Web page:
(This question is inspired by by Neil Slater's answer here: What are the acceptable limits for questions using the probability tag?. Other related questions are: Rules for increasing ability scores in Basic D&D?, Help Needed With Probability Math for 2d10, and this one on SE.Mathematics)
In my OSR game, I implemented two different systems for increasing attribute scores. Every four levels, the characters get to choose one ability score to increase by a point. (This was stolen whole-cloth from D&D 3.X) I also implemented a fractional ability score system. (This was stolen from Unearthed Arcana.) Each ability score has a fractional rank from 0 to 100. When you level up you roll 2d10 to generate a number from 2-20 and add that to the fractional ability score. When that gets to be 100, it resets and the ability score goes up by a point. (To be clear, there are six dice rolls involved for just this rule.)
So far, so good. The PCs have gained a couple of levels and recorded their fractional totals. However, I looked into the math for the fractional ability scores and realized that it's going to take a long time for the PCs to make any progress with it. The specific numbers:
- Upon reaching 9th level, there's a 15% chance that a fractional ability score has gone up by a point.
- Upon reaching 10th level, there's a 48% chance that a fractional ability score has gone up by a point.
- Upon reaching 11th level, there's a 79% chance that a fractional ability score has gone up by a point.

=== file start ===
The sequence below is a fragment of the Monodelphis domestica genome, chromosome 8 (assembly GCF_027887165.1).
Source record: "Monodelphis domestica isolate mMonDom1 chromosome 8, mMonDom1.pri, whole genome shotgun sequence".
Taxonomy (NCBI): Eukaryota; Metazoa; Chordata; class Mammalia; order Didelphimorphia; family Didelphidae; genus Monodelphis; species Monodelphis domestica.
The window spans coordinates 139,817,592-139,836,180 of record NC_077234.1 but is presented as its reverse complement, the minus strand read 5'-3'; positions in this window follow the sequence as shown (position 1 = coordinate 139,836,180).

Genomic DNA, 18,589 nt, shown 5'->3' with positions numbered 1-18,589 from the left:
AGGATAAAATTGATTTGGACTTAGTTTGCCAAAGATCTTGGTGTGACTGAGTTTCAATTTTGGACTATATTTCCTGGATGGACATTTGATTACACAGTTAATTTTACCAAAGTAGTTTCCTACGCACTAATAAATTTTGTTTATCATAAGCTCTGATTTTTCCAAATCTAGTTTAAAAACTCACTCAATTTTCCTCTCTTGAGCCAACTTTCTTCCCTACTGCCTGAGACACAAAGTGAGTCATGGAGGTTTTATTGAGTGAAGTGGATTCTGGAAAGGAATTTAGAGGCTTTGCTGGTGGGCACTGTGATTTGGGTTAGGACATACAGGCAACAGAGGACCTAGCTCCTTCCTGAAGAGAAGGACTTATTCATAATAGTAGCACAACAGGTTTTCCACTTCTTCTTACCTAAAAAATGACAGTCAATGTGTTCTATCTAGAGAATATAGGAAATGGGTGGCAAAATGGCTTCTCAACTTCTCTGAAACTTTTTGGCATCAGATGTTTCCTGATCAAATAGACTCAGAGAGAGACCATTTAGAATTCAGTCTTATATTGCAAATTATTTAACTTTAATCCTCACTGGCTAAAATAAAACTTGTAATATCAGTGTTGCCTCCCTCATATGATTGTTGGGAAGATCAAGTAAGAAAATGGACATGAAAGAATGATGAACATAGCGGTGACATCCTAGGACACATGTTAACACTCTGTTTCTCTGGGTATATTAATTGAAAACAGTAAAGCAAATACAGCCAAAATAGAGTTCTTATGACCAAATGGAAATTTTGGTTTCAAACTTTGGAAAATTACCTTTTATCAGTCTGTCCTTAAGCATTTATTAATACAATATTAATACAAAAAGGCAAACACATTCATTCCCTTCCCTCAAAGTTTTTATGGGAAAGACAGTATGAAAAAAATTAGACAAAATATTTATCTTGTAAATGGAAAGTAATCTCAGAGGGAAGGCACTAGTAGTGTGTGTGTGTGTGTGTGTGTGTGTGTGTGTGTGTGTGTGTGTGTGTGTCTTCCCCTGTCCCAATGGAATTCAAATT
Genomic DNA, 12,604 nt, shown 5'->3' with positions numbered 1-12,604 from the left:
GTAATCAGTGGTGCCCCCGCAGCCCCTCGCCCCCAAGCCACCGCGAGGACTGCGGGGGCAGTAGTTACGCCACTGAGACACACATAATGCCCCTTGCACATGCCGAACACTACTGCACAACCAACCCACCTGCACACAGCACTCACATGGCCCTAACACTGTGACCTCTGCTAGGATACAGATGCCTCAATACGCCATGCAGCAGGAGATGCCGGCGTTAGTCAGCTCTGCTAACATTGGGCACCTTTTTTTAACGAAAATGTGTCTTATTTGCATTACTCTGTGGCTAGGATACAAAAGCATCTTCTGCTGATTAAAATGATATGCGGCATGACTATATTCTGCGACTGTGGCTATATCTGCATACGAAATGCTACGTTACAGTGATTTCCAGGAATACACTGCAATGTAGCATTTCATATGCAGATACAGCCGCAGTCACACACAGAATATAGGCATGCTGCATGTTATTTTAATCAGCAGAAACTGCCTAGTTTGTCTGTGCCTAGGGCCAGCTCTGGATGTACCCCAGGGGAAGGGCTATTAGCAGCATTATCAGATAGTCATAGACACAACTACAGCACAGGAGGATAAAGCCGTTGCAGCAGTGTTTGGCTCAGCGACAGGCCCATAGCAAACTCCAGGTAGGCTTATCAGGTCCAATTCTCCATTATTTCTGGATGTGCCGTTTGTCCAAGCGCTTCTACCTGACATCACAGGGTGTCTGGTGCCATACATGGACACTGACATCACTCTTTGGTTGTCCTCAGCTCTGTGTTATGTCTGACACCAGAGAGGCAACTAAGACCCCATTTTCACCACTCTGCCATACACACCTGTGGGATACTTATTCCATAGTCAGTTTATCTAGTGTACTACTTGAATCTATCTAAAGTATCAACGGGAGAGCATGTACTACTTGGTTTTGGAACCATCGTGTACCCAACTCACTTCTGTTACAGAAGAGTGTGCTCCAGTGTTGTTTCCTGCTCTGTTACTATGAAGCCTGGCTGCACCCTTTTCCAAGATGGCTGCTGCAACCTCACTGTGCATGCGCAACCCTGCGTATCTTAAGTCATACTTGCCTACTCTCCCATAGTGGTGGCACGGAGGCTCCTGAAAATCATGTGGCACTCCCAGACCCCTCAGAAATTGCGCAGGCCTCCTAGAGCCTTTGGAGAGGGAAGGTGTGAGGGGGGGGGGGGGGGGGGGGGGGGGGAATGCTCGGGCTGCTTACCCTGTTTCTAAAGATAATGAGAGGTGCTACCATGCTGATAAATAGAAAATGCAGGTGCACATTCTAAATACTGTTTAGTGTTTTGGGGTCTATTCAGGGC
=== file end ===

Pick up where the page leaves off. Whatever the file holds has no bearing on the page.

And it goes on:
- Upon reaching 12th level, there's a 94% chance that a fractional ability score has gone up by a point.
To throw another wrench into the plan, I ruled that when you use the +1/4 levels ability increase, it resets that ability's fractional score to zero. My thinking was that I didn't want the player's to stack the "once every four levels" bonus with the fractional bonus and potentially increase a score twice upon gaining a level.
The campaign is limited to 20 levels and we most likely won't even reach that. This fractional ability score thing seems like a lot of extra accounting with very little payoff.How do I tell the players "This house rule sucks and we shouldn't do it anymore?" I don't want them to feel like they are missing out, but at the same time I don't want them to be doing a bunch of extra paperwork and accounting for no reason.